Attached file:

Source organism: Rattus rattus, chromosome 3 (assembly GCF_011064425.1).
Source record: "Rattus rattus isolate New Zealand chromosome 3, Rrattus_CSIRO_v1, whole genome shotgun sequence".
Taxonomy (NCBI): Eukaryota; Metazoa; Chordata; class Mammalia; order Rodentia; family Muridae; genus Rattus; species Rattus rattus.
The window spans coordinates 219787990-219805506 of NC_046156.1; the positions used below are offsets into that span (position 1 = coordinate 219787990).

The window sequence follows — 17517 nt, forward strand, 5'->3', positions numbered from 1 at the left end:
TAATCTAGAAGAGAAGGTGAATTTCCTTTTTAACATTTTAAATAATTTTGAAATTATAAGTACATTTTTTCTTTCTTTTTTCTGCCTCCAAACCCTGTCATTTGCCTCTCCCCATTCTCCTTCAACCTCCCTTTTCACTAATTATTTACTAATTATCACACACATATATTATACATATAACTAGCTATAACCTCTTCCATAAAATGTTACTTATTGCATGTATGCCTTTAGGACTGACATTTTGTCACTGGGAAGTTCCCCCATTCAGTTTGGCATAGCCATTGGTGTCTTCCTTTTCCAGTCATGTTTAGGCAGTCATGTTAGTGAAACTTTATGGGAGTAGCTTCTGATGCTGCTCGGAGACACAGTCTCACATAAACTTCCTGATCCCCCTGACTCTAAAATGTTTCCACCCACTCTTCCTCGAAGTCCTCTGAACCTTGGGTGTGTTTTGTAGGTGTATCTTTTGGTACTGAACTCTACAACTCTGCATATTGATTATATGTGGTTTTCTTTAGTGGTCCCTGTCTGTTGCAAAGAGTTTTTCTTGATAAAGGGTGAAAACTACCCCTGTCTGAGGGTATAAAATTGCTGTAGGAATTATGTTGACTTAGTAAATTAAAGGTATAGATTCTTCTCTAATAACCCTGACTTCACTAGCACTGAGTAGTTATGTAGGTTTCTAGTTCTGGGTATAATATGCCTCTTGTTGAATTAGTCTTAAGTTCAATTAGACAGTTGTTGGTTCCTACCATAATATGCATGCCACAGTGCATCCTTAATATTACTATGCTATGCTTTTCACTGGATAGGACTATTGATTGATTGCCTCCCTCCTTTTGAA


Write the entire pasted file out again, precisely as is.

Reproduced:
Source organism: Rattus rattus, chromosome 3 (assembly GCF_011064425.1).
Source record: "Rattus rattus isolate New Zealand chromosome 3, Rrattus_CSIRO_v1, whole genome shotgun sequence".
Taxonomy (NCBI): Eukaryota; Metazoa; Chordata; class Mammalia; order Rodentia; family Muridae; genus Rattus; species Rattus rattus.
The window spans coordinates 219787990-219805506 of NC_046156.1; the positions used below are offsets into that span (position 1 = coordinate 219787990).

The window sequence follows — 17517 nt, forward strand, 5'->3', positions numbered from 1 at the left end:
TAATCTAGAAGAGAAGGTGAATTTCCTTTTTAACATTTTAAATAATTTTGAAATTATAAGTACATTTTTTCTTTCTTTTTTCTGCCTCCAAACCCTGTCATTTGCCTCTCCCCATTCTCCTTCAACCTCCCTTTTCACTAATTATTTACTAATTATCACACACATATATTATACATATAACTAGCTATAACCTCTTCCATAAAATGTTACTTATTGCATGTATGCCTTTAGGACTGACATTTTGTCACTGGGAAGTTCCCCCATTCAGTTTGGCATAGCCATTGGTGTCTTCCTTTTCCAGTCATGTTTAGGCAGTCATGTTAGTGAAACTTTATGGGAGTAGCTTCTGATGCTGCTCGGAGACACAGTCTCACATAAACTTCCTGATCCCCCTGACTCTAAAATGTTTCCACCCACTCTTCCTCGAAGTCCTCTGAACCTTGGGTGTGTTTTGTAGGTGTATCTTTTGGTACTGAACTCTACAACTCTGCATATTGATTATATGTGGTTTTCTTTAGTGGTCCCTGTCTGTTGCAAAGAGTTTTTCTTGATAAAGGGTGAAAACTACCCCTGTCTGAGGGTATAAAATTGCTGTAGGAATTATGTTGACTTAGTAAATTAAAGGTATAGATTCTTCTCTAATAACCCTGACTTCACTAGCACTGAGTAGTTATGTAGGTTTCTAGTTCTGGGTATAATATGCCTCTTGTTGAATTAGTCTTAAGTTCAATTAGACAGTTGTTGGTTCCTACCATAATATGCATGCCACAGTGCATCCTTAATATTACTATGCTATGCTTTTCACTGGATAGGACTATTGATTGATTGCCTCCCTCCTTTTGAA